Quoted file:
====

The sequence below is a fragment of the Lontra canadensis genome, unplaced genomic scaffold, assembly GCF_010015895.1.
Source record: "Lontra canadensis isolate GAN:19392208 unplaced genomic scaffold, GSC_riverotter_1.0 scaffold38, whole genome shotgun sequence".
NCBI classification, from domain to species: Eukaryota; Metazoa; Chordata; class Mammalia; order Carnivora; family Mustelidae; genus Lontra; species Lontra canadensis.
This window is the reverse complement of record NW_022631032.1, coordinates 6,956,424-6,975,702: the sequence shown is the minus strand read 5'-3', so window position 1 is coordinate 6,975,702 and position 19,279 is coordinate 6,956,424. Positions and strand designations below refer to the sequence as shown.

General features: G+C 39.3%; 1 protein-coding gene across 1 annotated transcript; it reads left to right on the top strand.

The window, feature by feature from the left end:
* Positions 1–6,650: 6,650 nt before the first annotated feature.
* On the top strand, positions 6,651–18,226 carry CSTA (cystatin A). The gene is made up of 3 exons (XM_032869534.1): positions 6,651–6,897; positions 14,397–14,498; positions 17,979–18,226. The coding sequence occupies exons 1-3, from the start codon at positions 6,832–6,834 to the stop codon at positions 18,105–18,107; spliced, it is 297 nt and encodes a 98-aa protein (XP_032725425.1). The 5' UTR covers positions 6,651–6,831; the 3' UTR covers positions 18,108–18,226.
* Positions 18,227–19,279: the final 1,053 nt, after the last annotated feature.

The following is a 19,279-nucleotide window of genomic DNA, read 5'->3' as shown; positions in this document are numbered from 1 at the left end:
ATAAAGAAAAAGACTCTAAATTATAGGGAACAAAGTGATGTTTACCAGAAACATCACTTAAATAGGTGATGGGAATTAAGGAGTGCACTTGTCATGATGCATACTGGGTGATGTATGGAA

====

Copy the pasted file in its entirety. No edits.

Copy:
The sequence below is a fragment of the Lontra canadensis genome, unplaced genomic scaffold, assembly GCF_010015895.1.
Source record: "Lontra canadensis isolate GAN:19392208 unplaced genomic scaffold, GSC_riverotter_1.0 scaffold38, whole genome shotgun sequence".
NCBI classification, from domain to species: Eukaryota; Metazoa; Chordata; class Mammalia; order Carnivora; family Mustelidae; genus Lontra; species Lontra canadensis.
This window is the reverse complement of record NW_022631032.1, coordinates 6,956,424-6,975,702: the sequence shown is the minus strand read 5'-3', so window position 1 is coordinate 6,975,702 and position 19,279 is coordinate 6,956,424. Positions and strand designations below refer to the sequence as shown.

General features: G+C 39.3%; 1 protein-coding gene across 1 annotated transcript; it reads left to right on the top strand.

The window, feature by feature from the left end:
* Positions 1–6,650: 6,650 nt before the first annotated feature.
* On the top strand, positions 6,651–18,226 carry CSTA (cystatin A). The gene is made up of 3 exons (XM_032869534.1): positions 6,651–6,897; positions 14,397–14,498; positions 17,979–18,226. The coding sequence occupies exons 1-3, from the start codon at positions 6,832–6,834 to the stop codon at positions 18,105–18,107; spliced, it is 297 nt and encodes a 98-aa protein (XP_032725425.1). The 5' UTR covers positions 6,651–6,831; the 3' UTR covers positions 18,108–18,226.
* Positions 18,227–19,279: the final 1,053 nt, after the last annotated feature.

The following is a 19,279-nucleotide window of genomic DNA, read 5'->3' as shown; positions in this document are numbered from 1 at the left end:
ATAAAGAAAAAGACTCTAAATTATAGGGAACAAAGTGATGTTTACCAGAAACATCACTTAAATAGGTGATGGGAATTAAGGAGTGCACTTGTCATGATGCATACTGGGTGATGTATGGAA